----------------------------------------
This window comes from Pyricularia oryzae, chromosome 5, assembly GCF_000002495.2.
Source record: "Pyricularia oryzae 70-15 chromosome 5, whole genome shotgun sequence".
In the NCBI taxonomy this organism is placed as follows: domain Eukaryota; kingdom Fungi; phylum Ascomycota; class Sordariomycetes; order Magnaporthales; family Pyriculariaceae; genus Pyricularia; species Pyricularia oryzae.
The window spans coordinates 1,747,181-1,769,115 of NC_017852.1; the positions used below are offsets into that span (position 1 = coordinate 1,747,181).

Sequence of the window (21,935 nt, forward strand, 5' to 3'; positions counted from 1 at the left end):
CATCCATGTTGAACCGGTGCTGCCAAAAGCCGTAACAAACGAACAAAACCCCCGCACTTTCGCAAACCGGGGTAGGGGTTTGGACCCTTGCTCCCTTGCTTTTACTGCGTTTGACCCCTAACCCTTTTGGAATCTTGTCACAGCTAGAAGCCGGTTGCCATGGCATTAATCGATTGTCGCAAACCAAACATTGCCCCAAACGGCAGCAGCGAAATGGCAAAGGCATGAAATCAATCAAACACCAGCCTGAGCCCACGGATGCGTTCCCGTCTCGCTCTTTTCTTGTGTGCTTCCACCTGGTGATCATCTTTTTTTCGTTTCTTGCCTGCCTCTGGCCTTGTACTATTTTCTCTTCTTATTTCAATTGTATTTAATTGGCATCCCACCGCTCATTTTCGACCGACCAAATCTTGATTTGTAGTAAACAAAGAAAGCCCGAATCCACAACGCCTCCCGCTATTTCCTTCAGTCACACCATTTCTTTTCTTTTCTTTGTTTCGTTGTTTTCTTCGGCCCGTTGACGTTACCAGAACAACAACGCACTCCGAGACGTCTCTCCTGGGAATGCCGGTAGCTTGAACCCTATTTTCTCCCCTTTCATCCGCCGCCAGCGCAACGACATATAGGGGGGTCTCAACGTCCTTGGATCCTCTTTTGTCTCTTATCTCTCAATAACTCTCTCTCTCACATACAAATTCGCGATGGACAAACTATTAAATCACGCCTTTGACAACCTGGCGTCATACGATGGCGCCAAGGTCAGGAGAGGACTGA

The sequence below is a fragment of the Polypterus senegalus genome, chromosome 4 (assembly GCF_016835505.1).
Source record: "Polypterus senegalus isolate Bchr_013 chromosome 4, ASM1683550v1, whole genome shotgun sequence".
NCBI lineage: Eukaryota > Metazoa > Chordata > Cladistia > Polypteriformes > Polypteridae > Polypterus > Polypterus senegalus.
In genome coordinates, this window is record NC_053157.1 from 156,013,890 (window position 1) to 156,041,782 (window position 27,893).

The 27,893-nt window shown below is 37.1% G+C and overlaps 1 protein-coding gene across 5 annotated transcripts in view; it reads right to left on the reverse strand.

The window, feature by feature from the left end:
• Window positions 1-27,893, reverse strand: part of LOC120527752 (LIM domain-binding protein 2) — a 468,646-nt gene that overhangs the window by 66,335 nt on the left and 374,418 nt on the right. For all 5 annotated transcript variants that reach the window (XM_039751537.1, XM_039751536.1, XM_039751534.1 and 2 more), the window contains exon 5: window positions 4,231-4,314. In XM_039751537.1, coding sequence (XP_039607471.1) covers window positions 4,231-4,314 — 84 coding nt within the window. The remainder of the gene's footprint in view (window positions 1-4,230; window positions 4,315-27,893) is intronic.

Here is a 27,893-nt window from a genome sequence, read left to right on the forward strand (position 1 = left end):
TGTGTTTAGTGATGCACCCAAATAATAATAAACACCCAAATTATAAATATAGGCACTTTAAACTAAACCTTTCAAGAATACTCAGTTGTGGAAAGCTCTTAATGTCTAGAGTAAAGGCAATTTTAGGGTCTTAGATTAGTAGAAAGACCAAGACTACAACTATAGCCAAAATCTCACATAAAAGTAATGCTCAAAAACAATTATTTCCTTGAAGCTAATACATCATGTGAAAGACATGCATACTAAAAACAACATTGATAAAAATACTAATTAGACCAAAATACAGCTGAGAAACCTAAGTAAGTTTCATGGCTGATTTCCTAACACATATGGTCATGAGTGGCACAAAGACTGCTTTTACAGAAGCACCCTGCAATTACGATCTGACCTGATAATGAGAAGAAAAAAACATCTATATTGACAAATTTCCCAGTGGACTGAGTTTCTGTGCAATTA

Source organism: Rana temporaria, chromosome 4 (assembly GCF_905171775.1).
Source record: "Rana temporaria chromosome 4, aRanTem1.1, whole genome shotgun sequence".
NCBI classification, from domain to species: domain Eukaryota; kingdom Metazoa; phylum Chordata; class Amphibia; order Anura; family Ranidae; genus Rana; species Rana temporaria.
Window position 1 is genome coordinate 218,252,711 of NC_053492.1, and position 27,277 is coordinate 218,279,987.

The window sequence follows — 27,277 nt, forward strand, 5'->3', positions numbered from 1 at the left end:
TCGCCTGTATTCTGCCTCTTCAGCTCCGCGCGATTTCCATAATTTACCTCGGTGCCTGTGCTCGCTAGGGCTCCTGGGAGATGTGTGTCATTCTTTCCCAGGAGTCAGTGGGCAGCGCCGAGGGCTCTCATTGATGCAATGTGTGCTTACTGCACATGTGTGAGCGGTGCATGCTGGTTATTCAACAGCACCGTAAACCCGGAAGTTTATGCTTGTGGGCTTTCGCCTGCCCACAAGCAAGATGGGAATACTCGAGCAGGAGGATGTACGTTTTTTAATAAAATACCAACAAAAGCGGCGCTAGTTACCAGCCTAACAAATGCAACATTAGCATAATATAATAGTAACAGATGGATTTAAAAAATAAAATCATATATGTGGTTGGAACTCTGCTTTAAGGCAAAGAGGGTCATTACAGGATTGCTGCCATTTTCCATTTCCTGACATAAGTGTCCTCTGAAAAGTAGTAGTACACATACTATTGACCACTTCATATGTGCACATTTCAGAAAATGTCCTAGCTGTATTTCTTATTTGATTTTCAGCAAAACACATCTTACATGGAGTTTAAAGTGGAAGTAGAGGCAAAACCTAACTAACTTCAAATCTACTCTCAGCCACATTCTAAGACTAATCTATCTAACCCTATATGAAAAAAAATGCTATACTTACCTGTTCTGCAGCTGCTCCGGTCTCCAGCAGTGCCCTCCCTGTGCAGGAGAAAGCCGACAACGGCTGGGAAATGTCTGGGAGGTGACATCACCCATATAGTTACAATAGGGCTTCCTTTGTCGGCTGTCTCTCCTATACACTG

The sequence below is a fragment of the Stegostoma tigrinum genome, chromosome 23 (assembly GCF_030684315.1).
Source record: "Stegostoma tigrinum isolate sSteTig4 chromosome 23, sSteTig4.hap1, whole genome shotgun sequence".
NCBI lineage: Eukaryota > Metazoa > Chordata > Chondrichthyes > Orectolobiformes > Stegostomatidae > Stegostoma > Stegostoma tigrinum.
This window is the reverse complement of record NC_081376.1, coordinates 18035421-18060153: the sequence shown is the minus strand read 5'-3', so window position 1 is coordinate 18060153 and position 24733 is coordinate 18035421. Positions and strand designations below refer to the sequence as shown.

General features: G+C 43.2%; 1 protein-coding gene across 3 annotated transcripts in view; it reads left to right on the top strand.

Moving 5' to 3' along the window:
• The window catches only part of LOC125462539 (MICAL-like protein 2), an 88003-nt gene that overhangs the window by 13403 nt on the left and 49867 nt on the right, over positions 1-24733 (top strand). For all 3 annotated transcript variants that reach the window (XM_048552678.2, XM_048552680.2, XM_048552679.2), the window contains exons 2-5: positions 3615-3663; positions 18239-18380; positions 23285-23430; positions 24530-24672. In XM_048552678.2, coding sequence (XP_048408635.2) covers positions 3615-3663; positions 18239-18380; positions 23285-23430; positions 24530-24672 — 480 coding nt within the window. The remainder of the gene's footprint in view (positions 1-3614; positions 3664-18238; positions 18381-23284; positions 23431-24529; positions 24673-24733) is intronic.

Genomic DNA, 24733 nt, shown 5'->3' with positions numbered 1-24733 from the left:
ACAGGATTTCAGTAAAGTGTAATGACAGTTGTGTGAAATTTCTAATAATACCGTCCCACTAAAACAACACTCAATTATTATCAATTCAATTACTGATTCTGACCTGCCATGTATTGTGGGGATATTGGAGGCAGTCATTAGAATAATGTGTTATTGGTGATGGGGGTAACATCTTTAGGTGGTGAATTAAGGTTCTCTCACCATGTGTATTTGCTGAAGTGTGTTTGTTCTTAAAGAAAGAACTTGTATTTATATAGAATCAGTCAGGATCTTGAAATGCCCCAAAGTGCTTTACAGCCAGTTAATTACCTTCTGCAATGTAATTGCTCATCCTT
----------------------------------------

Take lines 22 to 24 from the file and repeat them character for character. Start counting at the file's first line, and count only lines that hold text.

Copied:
The sequence below is a fragment of the Stegostoma tigrinum genome, chromosome 23 (assembly GCF_030684315.1).
Source record: "Stegostoma tigrinum isolate sSteTig4 chromosome 23, sSteTig4.hap1, whole genome shotgun sequence".
NCBI lineage: Eukaryota > Metazoa > Chordata > Chondrichthyes > Orectolobiformes > Stegostomatidae > Stegostoma > Stegostoma tigrinum.